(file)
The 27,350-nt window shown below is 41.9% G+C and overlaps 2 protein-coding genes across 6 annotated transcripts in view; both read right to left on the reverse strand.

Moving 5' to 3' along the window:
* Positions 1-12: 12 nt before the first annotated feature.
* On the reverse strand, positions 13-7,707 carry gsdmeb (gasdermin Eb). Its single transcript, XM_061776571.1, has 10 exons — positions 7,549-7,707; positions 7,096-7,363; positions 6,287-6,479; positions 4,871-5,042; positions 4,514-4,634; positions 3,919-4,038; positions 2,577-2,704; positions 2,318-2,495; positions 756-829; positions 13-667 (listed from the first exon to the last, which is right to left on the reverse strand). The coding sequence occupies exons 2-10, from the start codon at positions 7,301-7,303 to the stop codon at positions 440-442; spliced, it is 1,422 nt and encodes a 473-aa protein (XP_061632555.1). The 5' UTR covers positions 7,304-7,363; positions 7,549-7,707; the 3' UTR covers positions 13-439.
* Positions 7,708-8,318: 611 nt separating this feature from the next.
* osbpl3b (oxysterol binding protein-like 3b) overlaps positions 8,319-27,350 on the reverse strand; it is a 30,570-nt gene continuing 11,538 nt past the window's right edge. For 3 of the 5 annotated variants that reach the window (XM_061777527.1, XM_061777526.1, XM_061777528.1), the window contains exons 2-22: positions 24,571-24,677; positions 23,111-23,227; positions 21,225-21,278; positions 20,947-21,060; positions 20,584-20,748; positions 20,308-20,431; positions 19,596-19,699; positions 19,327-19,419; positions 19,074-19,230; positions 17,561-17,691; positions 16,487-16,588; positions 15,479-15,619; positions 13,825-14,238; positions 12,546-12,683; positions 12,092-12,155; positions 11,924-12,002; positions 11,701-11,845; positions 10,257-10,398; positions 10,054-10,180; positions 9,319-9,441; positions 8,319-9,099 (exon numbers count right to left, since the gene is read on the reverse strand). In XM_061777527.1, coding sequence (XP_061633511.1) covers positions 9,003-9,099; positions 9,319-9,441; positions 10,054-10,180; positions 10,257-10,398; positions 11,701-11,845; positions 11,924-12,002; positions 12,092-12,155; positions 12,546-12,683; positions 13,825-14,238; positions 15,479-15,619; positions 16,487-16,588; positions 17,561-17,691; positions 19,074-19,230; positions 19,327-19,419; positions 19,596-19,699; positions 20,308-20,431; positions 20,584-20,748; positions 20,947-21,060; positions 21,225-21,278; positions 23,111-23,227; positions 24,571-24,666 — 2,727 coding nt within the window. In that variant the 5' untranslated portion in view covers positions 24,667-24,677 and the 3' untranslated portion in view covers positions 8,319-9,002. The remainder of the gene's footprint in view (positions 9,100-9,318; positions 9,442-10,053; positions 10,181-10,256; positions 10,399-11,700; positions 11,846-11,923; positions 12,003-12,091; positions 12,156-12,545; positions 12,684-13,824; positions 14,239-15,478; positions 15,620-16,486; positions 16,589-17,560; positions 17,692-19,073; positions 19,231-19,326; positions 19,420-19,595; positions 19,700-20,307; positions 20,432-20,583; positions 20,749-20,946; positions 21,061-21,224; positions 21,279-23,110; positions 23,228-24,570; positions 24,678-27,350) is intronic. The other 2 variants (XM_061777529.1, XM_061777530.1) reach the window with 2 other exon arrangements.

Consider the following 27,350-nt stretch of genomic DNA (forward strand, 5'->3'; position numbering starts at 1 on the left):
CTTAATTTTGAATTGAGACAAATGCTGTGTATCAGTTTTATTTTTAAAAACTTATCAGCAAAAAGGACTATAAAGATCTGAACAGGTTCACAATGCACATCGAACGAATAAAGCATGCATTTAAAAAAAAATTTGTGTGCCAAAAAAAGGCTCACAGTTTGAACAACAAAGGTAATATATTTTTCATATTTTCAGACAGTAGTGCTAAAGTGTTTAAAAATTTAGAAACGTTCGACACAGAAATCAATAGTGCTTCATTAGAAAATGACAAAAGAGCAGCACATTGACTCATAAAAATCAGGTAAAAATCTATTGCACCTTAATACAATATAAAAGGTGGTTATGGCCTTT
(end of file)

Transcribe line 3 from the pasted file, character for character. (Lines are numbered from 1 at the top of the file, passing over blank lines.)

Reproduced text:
* Positions 1-12: 12 nt before the first annotated feature.